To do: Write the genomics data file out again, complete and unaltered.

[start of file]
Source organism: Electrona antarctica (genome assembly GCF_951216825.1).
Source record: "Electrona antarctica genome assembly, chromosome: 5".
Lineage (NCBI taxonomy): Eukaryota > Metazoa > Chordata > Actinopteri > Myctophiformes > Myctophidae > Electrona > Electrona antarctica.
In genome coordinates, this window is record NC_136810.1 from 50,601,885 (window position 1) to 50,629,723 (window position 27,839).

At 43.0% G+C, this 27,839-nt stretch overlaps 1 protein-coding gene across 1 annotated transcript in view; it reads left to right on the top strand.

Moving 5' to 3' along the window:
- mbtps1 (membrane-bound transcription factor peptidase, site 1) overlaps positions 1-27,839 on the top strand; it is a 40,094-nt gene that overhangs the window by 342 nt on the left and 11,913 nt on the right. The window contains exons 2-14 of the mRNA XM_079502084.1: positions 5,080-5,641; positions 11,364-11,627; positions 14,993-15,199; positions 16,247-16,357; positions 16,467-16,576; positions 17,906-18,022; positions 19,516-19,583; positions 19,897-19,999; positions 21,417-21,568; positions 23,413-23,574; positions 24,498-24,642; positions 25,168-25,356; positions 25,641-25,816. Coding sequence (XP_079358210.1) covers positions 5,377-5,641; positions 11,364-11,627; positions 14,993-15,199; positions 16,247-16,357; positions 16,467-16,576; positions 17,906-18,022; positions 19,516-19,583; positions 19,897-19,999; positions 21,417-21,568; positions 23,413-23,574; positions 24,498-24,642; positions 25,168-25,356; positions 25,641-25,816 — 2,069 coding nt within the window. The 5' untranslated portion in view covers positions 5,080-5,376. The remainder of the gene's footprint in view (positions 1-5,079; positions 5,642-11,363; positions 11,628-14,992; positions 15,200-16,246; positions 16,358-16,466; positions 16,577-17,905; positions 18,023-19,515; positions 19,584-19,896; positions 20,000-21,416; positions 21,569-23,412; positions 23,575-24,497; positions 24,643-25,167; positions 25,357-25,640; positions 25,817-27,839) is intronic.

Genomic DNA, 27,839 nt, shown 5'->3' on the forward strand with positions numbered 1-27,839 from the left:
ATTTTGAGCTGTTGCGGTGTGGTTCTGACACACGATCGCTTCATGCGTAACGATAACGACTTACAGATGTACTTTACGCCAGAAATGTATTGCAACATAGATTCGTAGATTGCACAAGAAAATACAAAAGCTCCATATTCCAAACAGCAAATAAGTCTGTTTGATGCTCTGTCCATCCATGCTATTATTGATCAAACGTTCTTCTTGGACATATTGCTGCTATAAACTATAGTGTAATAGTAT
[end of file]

Source organism: Electrona antarctica (genome assembly GCF_951216825.1).
Source record: "Electrona antarctica genome assembly, chromosome: 5".
Lineage (NCBI taxonomy): Eukaryota > Metazoa > Chordata > Actinopteri > Myctophiformes > Myctophidae > Electrona > Electrona antarctica.
In genome coordinates, this window is record NC_136810.1 from 50,601,885 (window position 1) to 50,629,723 (window position 27,839).

At 43.0% G+C, this 27,839-nt stretch overlaps 1 protein-coding gene across 1 annotated transcript in view; it reads left to right on the top strand.

Moving 5' to 3' along the window:
- mbtps1 (membrane-bound transcription factor peptidase, site 1) overlaps positions 1-27,839 on the top strand; it is a 40,094-nt gene that overhangs the window by 342 nt on the left and 11,913 nt on the right. The window contains exons 2-14 of the mRNA XM_079502084.1: positions 5,080-5,641; positions 11,364-11,627; positions 14,993-15,199; positions 16,247-16,357; positions 16,467-16,576; positions 17,906-18,022; positions 19,516-19,583; positions 19,897-19,999; positions 21,417-21,568; positions 23,413-23,574; positions 24,498-24,642; positions 25,168-25,356; positions 25,641-25,816. Coding sequence (XP_079358210.1) covers positions 5,377-5,641; positions 11,364-11,627; positions 14,993-15,199; positions 16,247-16,357; positions 16,467-16,576; positions 17,906-18,022; positions 19,516-19,583; positions 19,897-19,999; positions 21,417-21,568; positions 23,413-23,574; positions 24,498-24,642; positions 25,168-25,356; positions 25,641-25,816 — 2,069 coding nt within the window. The 5' untranslated portion in view covers positions 5,080-5,376. The remainder of the gene's footprint in view (positions 1-5,079; positions 5,642-11,363; positions 11,628-14,992; positions 15,200-16,246; positions 16,358-16,466; positions 16,577-17,905; positions 18,023-19,515; positions 19,584-19,896; positions 20,000-21,416; positions 21,569-23,412; positions 23,575-24,497; positions 24,643-25,167; positions 25,357-25,640; positions 25,817-27,839) is intronic.

Genomic DNA, 27,839 nt, shown 5'->3' on the forward strand with positions numbered 1-27,839 from the left:
ATTTTGAGCTGTTGCGGTGTGGTTCTGACACACGATCGCTTCATGCGTAACGATAACGACTTACAGATGTACTTTACGCCAGAAATGTATTGCAACATAGATTCGTAGATTGCACAAGAAAATACAAAAGCTCCATATTCCAAACAGCAAATAAGTCTGTTTGATGCTCTGTCCATCCATGCTATTATTGATCAAACGTTCTTCTTGGACATATTGCTGCTATAAACTATAGTGTAATAGTAT